• INTRODUCTIONResearch Motivation A multitude of companies today has already identified the need to create aloyal customer base and acknowledges that maintaining existing customers andextending business with them is significantly less expensive than acquiring newcustomers. Empirical proof of the proliferation of such customer loyalty efforts in thebusiness world is e.g. provided in the form of loyalty programs, which manycompanies have installed during the past years. By engaging in efforts aimed atcreating customer loyalty, which in turn fosters financial success in monetary termsfirms react to increasing competitive challenges. Within research, the investigation of customer loyalty gained importance whenthe classic marketing paradigm with its instrumental and transactional orientationproved unsuitable in the context of longer-term business relationships. Instead, therelationship marketing approach, which is specifically concerned with the study ofrelational ex-changes, gained importance within research, serving as a conceptualfoundation for the majority of customer loyalty researchers. The question of how loyalty develops has been subject to an abundance ofresearch, leading to an expansive body of literature on loyalty determinants. Theextant literature exploring different factors and their constituent effects on loyalty,however, reveals a strong focus on consumer goods and industrial equipment settings,
    • while industrial services have received relatively little attention so far. In addition, themajority of articles incorporates merely a few potential determinants and thus fails todraw a comprehensive picture of the mechanisms of customer loyalty formation.Place: Chennai Just like other businesses, logistics service providers (LSPs) are faced withincreasing competitive pressure that urges them to concentrate not only on operationalbusiness processes, but also on an efficient and effective customer management. Inthe US alone, LSPs’ revenues grew from US-$ 31 billion in 1995 to US-$ 85 billionin 2004 and logistics outsourcing expenditures as a fraction of total logisticsexpenditures are at over 40% and expected to rise even further. One way to meet thischallenge of rapid growth and expansion, according to Langley et al. is to focus onestablishing, maintaining, and developing relationships with customers.An often proposed driver of logistics outsourcing is the need to develop and maintaincompetitive advantage, which customers of LSPs intend to achieve throughconcentrating on core competencies and re-engineering. Another important driver isthe ongoing globalization, which several authors regard as the most importantchallenge that companies are facing. In this context, LSPs can play an important roleas facilitators of global trade. Along with globalization, however, companies thatoutsource logistics activities increasingly try to consolidate the number of LSPs theyuse globally. Therefore, LSPs do not only have to devise sustain-able growthstrategies, but also have to develop intercultural management competencies, achallenge hardly ad-dressed in LSP management literature.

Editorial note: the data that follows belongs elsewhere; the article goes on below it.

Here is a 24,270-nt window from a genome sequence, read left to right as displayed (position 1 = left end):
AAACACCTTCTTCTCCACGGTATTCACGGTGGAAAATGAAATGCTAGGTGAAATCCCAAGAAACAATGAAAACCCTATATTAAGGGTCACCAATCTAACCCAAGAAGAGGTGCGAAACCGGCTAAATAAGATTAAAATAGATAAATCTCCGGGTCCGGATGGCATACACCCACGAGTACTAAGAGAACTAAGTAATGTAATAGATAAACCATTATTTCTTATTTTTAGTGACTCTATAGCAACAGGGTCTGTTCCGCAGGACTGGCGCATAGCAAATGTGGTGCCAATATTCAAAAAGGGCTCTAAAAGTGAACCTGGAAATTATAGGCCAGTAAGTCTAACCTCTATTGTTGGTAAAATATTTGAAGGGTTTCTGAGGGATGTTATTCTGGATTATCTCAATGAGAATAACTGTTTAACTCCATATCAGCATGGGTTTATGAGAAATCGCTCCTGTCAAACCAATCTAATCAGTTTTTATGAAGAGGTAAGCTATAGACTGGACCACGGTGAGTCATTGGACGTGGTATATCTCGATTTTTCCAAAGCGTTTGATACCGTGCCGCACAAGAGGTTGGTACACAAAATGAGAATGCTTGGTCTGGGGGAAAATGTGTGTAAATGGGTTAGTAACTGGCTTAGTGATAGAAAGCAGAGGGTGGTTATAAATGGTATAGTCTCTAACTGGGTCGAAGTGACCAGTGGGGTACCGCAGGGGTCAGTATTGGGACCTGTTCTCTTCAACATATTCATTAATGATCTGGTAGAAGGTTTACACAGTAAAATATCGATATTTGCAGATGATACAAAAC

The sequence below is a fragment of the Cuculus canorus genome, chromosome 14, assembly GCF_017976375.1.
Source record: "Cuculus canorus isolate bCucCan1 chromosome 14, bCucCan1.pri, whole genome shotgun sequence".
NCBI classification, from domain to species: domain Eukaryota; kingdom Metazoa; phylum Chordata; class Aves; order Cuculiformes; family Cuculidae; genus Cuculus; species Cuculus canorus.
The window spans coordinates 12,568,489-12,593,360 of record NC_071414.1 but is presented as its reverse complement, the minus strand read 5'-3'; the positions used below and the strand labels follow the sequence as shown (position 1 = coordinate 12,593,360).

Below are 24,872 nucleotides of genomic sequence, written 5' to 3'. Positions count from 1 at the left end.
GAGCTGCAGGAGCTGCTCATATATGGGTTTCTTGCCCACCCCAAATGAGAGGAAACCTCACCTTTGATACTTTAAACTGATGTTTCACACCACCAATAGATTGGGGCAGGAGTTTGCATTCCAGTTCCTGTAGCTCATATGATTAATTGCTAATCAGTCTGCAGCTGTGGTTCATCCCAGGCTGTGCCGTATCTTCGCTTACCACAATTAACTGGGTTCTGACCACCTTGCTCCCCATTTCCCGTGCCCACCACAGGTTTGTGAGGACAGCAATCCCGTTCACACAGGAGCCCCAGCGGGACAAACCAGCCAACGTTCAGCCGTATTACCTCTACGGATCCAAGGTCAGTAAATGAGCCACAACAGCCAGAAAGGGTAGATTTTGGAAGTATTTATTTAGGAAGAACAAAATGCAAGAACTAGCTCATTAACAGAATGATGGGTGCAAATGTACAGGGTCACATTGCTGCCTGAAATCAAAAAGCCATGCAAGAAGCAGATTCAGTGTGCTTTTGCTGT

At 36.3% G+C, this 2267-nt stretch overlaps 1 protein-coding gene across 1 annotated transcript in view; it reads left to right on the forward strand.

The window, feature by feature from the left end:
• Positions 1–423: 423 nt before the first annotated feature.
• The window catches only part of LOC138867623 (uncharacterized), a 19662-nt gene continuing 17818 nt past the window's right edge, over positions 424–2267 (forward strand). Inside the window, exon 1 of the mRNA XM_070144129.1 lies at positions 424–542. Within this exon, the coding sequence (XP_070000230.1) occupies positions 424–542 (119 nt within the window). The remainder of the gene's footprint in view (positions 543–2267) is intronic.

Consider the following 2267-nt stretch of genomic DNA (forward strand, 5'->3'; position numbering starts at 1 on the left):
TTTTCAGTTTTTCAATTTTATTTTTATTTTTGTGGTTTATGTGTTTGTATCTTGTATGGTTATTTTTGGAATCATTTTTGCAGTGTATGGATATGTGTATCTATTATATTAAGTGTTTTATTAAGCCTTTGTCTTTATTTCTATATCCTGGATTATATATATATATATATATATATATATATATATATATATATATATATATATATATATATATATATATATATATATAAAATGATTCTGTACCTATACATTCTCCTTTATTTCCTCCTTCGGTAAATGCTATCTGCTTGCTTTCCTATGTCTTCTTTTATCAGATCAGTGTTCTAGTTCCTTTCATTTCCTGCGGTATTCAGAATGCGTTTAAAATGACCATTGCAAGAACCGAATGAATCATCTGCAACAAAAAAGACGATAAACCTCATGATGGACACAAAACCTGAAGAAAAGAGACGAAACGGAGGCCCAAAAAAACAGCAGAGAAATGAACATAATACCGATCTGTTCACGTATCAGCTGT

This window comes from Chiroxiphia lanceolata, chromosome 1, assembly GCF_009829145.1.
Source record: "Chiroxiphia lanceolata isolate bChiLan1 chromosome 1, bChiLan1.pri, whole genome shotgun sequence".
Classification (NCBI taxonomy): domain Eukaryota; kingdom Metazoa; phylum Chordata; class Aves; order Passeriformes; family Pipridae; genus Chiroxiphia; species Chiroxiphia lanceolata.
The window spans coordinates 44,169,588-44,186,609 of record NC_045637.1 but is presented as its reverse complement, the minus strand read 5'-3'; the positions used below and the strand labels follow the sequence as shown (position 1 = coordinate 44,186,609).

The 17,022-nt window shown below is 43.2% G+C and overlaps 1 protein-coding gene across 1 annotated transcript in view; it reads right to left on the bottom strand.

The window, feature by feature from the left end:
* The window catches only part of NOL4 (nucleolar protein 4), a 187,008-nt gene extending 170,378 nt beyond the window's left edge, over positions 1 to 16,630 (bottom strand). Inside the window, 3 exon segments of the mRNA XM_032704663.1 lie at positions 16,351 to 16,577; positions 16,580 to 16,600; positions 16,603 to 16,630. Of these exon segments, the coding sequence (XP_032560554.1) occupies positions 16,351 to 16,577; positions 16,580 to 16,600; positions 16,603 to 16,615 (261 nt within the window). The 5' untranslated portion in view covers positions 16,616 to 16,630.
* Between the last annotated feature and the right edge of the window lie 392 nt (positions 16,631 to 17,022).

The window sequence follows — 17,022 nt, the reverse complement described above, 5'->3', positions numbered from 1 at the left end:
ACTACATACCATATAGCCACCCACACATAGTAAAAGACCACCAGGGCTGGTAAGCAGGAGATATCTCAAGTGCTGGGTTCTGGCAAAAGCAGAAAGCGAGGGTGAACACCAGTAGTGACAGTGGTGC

• While intercultural management deals with the influence of culture onmanagement styles in different countries, it is also arguable whether a one best waymanagement paradigm is applicable even within national confines. LSPs’ customersare extremely diverse and similarly, relationships between LSPs and their customerscan be expected to exhibit momentous differences. As such, it is a crucialmanagement issue for LSPs to de-sign their customer loyalty efforts in a manner thataccounts for both cultural context and different relationship characteristics.Research goals As outlined in the preceding section, LSPs are confronted with diversemanagement challenges that result from continuous growth, globalization, andcustomer diversity. The aim of the present study therefore is to identify determinantsof customer loyalty in relationships between LSPs and their customers by explicitlyconsidering different characteristics and cultural contexts of such relationships. In thissense, the present research is positioned at the interface of marketing and logistics andis intended to contribute not only to logistics research, but also to research inmarketing, customer loyalty, and cultural studies. In order to address the concept of customer loyalty, it is important tounderstand the mechanisms underlying loyalty in the logistics outsourcing context.For this reason, the starting point of the present research will be the study ofWallenburg, who studied customer loyalty within relationships between LSPs and